Prioritizing Nurses’ Mental Health
The COVID-19 crisis is pushing nurses to the limit of their mental and physical health. Trusted Health recently conducted a survey of more than 1,400 nurses across all 50 states to shed new light on nurses’ mental well-being and perspectives right now. Nurses’ mental well-being has declined significantly, with a self-reported decrease of 30% in mental health since the crisis began. What’s worse, nearly 95% said they don’t feel the health care industry supports or prioritizes their mental well-being at a systemic level.
Although basic counseling services have been available to nurses via the Employee Assistance Program, they are not always sufficient for those working in challenging, high-stress environments such as ICUs and ERs. It should not be the responsibility of nurses to fix the system and take care of themselves during this mental health crisis. Universities, hospitals and the larger health care system need to do more to properly prepare students for the mental hurdles work poses day in and day out.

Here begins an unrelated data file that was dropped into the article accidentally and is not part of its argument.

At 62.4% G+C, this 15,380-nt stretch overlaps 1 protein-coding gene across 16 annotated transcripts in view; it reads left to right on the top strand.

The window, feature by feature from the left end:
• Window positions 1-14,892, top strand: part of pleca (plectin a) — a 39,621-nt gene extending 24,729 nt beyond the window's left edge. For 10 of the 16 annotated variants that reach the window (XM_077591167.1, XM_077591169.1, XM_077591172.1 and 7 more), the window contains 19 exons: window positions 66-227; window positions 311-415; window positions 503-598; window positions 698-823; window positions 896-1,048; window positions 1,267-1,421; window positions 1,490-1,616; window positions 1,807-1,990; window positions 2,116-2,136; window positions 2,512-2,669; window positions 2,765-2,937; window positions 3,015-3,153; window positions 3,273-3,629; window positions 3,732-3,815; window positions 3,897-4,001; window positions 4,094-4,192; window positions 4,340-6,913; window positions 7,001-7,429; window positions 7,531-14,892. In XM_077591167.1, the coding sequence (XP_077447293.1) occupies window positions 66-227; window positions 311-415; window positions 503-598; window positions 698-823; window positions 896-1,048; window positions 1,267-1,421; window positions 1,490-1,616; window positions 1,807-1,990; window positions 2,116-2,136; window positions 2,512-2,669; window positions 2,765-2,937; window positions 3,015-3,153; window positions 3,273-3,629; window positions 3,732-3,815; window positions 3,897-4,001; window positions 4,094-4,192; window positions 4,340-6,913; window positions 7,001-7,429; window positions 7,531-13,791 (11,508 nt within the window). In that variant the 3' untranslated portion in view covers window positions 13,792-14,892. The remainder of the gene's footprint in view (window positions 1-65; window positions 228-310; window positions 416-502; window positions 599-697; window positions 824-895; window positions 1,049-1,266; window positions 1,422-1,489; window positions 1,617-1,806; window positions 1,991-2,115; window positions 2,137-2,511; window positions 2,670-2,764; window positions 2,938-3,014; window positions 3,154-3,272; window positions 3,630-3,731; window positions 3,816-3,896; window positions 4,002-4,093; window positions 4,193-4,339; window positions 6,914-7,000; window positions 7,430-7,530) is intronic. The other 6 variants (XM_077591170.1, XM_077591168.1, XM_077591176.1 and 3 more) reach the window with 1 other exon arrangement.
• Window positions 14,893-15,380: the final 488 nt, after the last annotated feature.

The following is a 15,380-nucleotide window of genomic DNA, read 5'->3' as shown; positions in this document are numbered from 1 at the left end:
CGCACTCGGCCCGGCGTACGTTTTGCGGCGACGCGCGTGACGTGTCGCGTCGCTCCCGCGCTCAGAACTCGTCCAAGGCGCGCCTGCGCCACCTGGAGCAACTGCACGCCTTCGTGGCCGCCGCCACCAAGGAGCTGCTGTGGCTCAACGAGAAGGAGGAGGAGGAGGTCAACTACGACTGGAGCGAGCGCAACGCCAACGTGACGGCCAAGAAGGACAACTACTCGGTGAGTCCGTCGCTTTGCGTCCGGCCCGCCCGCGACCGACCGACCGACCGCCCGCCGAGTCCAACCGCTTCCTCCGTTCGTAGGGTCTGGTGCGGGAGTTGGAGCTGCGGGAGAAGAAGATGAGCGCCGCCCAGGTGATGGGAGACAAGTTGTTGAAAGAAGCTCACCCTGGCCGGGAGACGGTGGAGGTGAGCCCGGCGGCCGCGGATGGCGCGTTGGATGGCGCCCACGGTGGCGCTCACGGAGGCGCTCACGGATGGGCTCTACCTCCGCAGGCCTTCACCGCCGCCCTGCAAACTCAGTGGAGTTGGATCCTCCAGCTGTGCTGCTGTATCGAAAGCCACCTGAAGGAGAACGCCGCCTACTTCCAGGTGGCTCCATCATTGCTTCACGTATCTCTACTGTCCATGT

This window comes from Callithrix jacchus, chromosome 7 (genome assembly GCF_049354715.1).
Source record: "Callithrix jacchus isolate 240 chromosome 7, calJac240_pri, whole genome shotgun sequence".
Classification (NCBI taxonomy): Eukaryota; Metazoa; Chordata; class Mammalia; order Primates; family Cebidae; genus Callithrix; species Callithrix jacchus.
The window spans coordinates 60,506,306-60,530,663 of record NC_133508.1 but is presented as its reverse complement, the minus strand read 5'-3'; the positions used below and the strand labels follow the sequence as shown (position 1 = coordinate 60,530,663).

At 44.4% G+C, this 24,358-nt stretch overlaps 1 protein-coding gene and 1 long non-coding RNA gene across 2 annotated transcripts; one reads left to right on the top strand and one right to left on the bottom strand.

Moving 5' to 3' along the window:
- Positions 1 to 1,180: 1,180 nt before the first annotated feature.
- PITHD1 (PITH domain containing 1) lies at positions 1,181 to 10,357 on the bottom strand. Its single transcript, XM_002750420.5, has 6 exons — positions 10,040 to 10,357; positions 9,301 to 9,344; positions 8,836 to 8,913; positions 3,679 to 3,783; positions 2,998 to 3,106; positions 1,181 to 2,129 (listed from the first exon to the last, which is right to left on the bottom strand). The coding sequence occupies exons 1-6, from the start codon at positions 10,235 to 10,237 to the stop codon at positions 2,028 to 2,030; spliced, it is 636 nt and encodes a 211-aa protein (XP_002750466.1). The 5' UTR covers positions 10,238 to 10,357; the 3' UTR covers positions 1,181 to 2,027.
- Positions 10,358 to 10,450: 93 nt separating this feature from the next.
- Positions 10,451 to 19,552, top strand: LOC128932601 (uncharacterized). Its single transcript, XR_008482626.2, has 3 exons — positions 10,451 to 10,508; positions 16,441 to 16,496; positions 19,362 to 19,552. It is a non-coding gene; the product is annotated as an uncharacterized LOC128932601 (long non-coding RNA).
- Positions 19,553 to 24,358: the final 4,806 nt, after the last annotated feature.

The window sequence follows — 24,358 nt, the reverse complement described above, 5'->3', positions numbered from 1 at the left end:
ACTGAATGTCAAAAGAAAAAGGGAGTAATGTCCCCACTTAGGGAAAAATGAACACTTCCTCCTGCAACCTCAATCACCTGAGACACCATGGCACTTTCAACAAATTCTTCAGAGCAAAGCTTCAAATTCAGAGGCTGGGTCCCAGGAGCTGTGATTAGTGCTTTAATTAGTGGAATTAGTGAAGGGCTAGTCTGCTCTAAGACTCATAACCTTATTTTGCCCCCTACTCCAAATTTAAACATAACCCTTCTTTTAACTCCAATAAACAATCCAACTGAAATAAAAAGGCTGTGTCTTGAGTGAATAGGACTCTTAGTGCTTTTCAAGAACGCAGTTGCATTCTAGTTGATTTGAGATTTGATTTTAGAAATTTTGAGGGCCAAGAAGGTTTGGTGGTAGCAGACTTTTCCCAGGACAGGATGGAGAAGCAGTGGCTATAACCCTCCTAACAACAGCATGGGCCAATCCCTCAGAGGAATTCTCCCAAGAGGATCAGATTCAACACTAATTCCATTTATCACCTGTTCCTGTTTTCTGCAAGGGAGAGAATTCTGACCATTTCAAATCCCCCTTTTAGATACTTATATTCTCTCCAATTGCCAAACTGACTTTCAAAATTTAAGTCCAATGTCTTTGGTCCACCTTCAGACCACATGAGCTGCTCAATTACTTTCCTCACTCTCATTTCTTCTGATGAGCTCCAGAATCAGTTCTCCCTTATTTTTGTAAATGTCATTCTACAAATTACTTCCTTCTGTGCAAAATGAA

There are some positive signs that meaningful change is on the horizon, and that the industry is taking these risks seriously, working to create a better model to help care for and protect the mental health and well-being of nurses—both now and in the future. Over the past several weeks, we have started to see a new peer-to-peer model of mental and emotional support emerge that demonstrates tremendous promise. Organizations like the American Nurses Association (ANA) and The Physician Hotline are offering medical workers personalized, hands-on programs to better address the COVID-19-related mental health impact of their work.
A peer-to-peer model can improve practicing nurses’ health and reduce stress, while simultaneously offering nurse practitioner students the opportunity to build their mental health education and get an honest look at the realities of their new workplace. Today, while many nursing students are concerned about how they will be able to reach the number of required clinical hours to complete their certifications, these support lines offer an additional opportunity to meet those requirements while providing a valuable service.
Undergraduate and graduate programs that incorporate skill building and stress management into their curriculums early on can better arm our nurses with the proper tools and coping strategies needed to thrive. And with this foundation, nurses can continue to expand their skills throughout their career with crisis support, mindfulness training and mental health courses.